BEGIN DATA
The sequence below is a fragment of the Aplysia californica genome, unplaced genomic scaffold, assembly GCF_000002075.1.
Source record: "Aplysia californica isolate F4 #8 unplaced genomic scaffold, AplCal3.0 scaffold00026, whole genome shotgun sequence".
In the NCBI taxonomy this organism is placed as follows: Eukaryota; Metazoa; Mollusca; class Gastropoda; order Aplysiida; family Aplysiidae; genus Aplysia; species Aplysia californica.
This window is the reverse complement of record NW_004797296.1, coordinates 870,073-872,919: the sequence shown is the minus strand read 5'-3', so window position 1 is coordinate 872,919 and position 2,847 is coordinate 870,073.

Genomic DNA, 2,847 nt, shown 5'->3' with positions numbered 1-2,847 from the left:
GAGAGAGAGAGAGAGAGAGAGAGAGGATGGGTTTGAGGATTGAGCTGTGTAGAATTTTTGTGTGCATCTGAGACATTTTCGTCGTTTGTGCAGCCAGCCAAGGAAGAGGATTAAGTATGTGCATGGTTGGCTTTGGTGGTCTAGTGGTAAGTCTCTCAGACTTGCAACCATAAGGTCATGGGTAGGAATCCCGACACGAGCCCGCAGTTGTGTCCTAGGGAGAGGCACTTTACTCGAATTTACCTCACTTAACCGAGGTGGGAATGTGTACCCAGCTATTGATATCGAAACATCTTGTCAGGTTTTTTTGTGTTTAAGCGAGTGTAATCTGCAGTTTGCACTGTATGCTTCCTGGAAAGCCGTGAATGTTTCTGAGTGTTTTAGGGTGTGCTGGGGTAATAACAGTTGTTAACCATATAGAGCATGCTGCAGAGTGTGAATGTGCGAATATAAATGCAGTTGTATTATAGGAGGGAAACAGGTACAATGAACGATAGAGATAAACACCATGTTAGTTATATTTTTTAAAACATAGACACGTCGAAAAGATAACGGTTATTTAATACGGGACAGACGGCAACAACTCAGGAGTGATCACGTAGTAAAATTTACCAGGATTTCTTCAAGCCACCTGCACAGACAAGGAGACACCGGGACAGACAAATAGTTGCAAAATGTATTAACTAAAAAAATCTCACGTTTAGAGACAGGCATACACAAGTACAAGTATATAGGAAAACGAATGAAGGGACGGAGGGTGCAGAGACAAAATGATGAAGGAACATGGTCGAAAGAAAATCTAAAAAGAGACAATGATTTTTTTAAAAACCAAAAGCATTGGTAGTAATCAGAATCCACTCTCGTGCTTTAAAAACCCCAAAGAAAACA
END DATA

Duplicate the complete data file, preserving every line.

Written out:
The sequence below is a fragment of the Aplysia californica genome, unplaced genomic scaffold, assembly GCF_000002075.1.
Source record: "Aplysia californica isolate F4 #8 unplaced genomic scaffold, AplCal3.0 scaffold00026, whole genome shotgun sequence".
In the NCBI taxonomy this organism is placed as follows: Eukaryota; Metazoa; Mollusca; class Gastropoda; order Aplysiida; family Aplysiidae; genus Aplysia; species Aplysia californica.
This window is the reverse complement of record NW_004797296.1, coordinates 870,073-872,919: the sequence shown is the minus strand read 5'-3', so window position 1 is coordinate 872,919 and position 2,847 is coordinate 870,073.

Genomic DNA, 2,847 nt, shown 5'->3' with positions numbered 1-2,847 from the left:
GAGAGAGAGAGAGAGAGAGAGAGAGGATGGGTTTGAGGATTGAGCTGTGTAGAATTTTTGTGTGCATCTGAGACATTTTCGTCGTTTGTGCAGCCAGCCAAGGAAGAGGATTAAGTATGTGCATGGTTGGCTTTGGTGGTCTAGTGGTAAGTCTCTCAGACTTGCAACCATAAGGTCATGGGTAGGAATCCCGACACGAGCCCGCAGTTGTGTCCTAGGGAGAGGCACTTTACTCGAATTTACCTCACTTAACCGAGGTGGGAATGTGTACCCAGCTATTGATATCGAAACATCTTGTCAGGTTTTTTTGTGTTTAAGCGAGTGTAATCTGCAGTTTGCACTGTATGCTTCCTGGAAAGCCGTGAATGTTTCTGAGTGTTTTAGGGTGTGCTGGGGTAATAACAGTTGTTAACCATATAGAGCATGCTGCAGAGTGTGAATGTGCGAATATAAATGCAGTTGTATTATAGGAGGGAAACAGGTACAATGAACGATAGAGATAAACACCATGTTAGTTATATTTTTTAAAACATAGACACGTCGAAAAGATAACGGTTATTTAATACGGGACAGACGGCAACAACTCAGGAGTGATCACGTAGTAAAATTTACCAGGATTTCTTCAAGCCACCTGCACAGACAAGGAGACACCGGGACAGACAAATAGTTGCAAAATGTATTAACTAAAAAAATCTCACGTTTAGAGACAGGCATACACAAGTACAAGTATATAGGAAAACGAATGAAGGGACGGAGGGTGCAGAGACAAAATGATGAAGGAACATGGTCGAAAGAAAATCTAAAAAGAGACAATGATTTTTTTAAAAACCAAAAGCATTGGTAGTAATCAGAATCCACTCTCGTGCTTTAAAAACCCCAAAGAAAACA